resfn = "Psychotria_DIVALIKE_M0_unconstrained_v1.Rdata"
if (runslow)
    {
    res = bears_optim_run(BioGeoBEARS_run_object)
    res    

    save(res, file=resfn)
    resDIVALIKE = res
    } else {
    # Loads to "res"
    load(resfn)
    resDIVALIKE = res
    }

#######################################################
# Run DIVALIKE+J
#######################################################
BioGeoBEARS_run_object = define_BioGeoBEARS_run()
BioGeoBEARS_run_object$trfn = trfn
BioGeoBEARS_run_object$geogfn = geogfn
BioGeoBEARS_run_object$max_range_size = max_range_size

# Set up the stratified part
#BioGeoBEARS_run_object$timesfn = "timeperiods.txt"
#BioGeoBEARS_run_object$dispersal_multipliers_fn = "manual_dispersal_multipliers.txt"
#BioGeoBEARS_run_object$areas_allowed_fn = "areas_allowed.txt"

BioGeoBEARS_run_object$use_optimx = TRUE
BioGeoBEARS_run_object$num_cores_to_use=1
BioGeoBEARS_run_object$force_sparse=FALSE    # sparse=FALSE causes pathology & isn't much faster at this scale
BioGeoBEARS_run_object$speedup=TRUE        # seems to work OK
BioGeoBEARS_run_object$calc_ancprobs=TRUE        # get ancestral states from optim run

# Run to check inputs
BioGeoBEARS_run_object = readfiles_BioGeoBEARS_run(BioGeoBEARS_run_object)
# Divide the tree up by strata
#BioGeoBEARS_run_object = section_the_tree(inputs=BioGeoBEARS_run_object, make_master_table=TRUE, plot_pieces=FALSE)

BioGeoBEARS_run_object$return_condlikes_table = TRUE
BioGeoBEARS_run_object$calc_TTL_loglike_from_condlikes_table = TRUE
BioGeoBEARS_run_object$calc_ancprobs = TRUE
BioGeoBEARS_run_object$master_table

# Set up DIVALIKE+J model
# Remove subset-sympatry
BioGeoBEARS_run_object$BioGeoBEARS_model_object@params_table["s","type"] = "fixed"
BioGeoBEARS_run_object$BioGeoBEARS_model_object@params_table["s","init"] = 0.0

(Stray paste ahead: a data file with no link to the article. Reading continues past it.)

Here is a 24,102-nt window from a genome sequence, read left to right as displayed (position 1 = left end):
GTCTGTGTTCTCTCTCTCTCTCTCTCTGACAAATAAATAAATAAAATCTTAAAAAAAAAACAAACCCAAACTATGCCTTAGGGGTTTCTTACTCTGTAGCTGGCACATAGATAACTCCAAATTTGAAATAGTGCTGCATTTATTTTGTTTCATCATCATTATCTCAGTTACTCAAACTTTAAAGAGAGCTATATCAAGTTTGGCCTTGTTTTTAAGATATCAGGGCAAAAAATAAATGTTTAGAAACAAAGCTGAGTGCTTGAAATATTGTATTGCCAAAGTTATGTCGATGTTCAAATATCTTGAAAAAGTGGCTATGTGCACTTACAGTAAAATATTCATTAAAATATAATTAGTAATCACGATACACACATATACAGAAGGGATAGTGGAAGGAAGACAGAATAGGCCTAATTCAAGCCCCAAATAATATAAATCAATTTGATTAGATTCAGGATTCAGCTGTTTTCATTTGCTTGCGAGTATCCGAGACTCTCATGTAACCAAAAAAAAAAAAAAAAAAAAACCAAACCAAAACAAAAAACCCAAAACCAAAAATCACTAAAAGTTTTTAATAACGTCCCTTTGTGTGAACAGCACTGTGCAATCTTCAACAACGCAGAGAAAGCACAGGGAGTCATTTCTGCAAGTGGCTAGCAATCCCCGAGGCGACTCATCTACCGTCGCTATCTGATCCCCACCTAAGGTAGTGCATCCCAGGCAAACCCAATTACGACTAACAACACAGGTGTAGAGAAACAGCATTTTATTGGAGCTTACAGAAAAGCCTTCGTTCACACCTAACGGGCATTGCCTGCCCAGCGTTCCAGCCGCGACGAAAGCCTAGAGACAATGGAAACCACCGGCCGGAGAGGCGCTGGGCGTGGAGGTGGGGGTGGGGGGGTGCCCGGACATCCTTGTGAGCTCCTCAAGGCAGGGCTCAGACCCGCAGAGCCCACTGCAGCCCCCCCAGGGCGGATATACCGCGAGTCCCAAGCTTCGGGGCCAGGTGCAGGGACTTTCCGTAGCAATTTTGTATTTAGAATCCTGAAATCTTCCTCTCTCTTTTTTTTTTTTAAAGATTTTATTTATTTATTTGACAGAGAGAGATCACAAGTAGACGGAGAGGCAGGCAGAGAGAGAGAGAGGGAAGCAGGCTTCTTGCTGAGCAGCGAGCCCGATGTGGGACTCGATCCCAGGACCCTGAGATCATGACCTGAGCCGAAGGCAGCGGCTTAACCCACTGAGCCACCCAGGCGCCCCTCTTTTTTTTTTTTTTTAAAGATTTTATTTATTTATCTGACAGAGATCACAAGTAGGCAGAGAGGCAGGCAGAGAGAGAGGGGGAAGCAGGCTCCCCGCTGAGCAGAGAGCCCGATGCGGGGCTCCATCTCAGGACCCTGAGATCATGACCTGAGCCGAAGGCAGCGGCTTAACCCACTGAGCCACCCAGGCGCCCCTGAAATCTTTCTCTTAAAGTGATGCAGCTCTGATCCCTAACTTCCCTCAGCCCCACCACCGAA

BioGeoBEARS_run_object$BioGeoBEARS_model_object@params_table["s","est"] = 0.0

BioGeoBEARS_run_object$BioGeoBEARS_model_object@params_table["ysv","type"] = "2-j"
BioGeoBEARS_run_object$BioGeoBEARS_model_object@params_table["ys","type"] = "ysv*1/2"
BioGeoBEARS_run_object$BioGeoBEARS_model_object@params_table["y","type"] = "ysv*1/2"
BioGeoBEARS_run_object$BioGeoBEARS_model_object@params_table["v","type"] = "ysv*1/2"

# Allow classic, widespread vicariance; all events equiprobable
BioGeoBEARS_run_object$BioGeoBEARS_model_object@params_table["mx01v","type"] = "fixed"
BioGeoBEARS_run_object$BioGeoBEARS_model_object@params_table["mx01v","init"] = 0.5
BioGeoBEARS_run_object$BioGeoBEARS_model_object@params_table["mx01v","est"] = 0.5

# Add jump dispersal/founder-event speciation
BioGeoBEARS_run_object$BioGeoBEARS_model_object@params_table["j","type"] = "free"
BioGeoBEARS_run_object$BioGeoBEARS_model_object@params_table["j","init"] = 0.01
BioGeoBEARS_run_object$BioGeoBEARS_model_object@params_table["j","est"] = 0.01

check_BioGeoBEARS_run(BioGeoBEARS_run_object)

resfn = "Psychotria_DIVALIKE+J_M0_unconstrained_v1.Rdata"
runslow = TRUE
if (runslow)
    {
    #sourceall("/Dropbox/_njm/__packages/BioGeoBEARS_setup/")

    res = bears_optim_run(BioGeoBEARS_run_object)
    res    

    save(res, file=resfn)

    resDIVALIKEj = res
    } else {
    # Loads to "res"
    load(resfn)
    resDIVALIKEj = res
    }

pdffn = "Psychotria_DIVALIKE_vs_DIVALIKE+J_M0_unconstrained_v1.pdf"
pdf(pdffn, width=8.5, height=11)

#######################################################
# Plot ancestral states - DIVALIKE
#######################################################
analysis_titletxt ="BioGeoBEARS DIVALIKE on Psychotria M0_unconstrained"

# Setup
results_object = resDIVALIKE
scriptdir = np(system.file("extdata/a_scripts", package="BioGeoBEARS"))

# States
res2 = plot_BioGeoBEARS_results(results_object, analysis_titletxt, addl_params=list("j"), plotwhat="text", label.offset=0.45, tipcex=0.7, statecex=0.7, splitcex=0.6, titlecex=0.8, plotsplits=TRUE, cornercoords_loc=scriptdir, include_null_range=TRUE, tr=tr, tipranges=tipranges)

# Pie chart
plot_BioGeoBEARS_results(results_object, analysis_titletxt, addl_params=list("j"), plotwhat="pie", label.offset=0.45, tipcex=0.7, statecex=0.7, splitcex=0.6, titlecex=0.8, plotsplits=TRUE, cornercoords_loc=scriptdir, include_null_range=TRUE, tr=tr, tipranges=tipranges)

#######################################################
# Plot ancestral states - DIVALIKE+J
#######################################################
analysis_titletxt ="BioGeoBEARS DIVALIKE+J on Psychotria M0_unconstrained"

# Setup
results_object = resDIVALIKEj
scriptdir = np(system.file("extdata/a_scripts", package="BioGeoBEARS"))

# States
res1 = plot_BioGeoBEARS_results(results_object, analysis_titletxt, addl_params=list("j"), plotwhat="text", label.offset=0.45, tipcex=0.7, statecex=0.7, splitcex=0.6, titlecex=0.8, plotsplits=TRUE, cornercoords_loc=scriptdir, include_null_range=TRUE, tr=tr, tipranges=tipranges)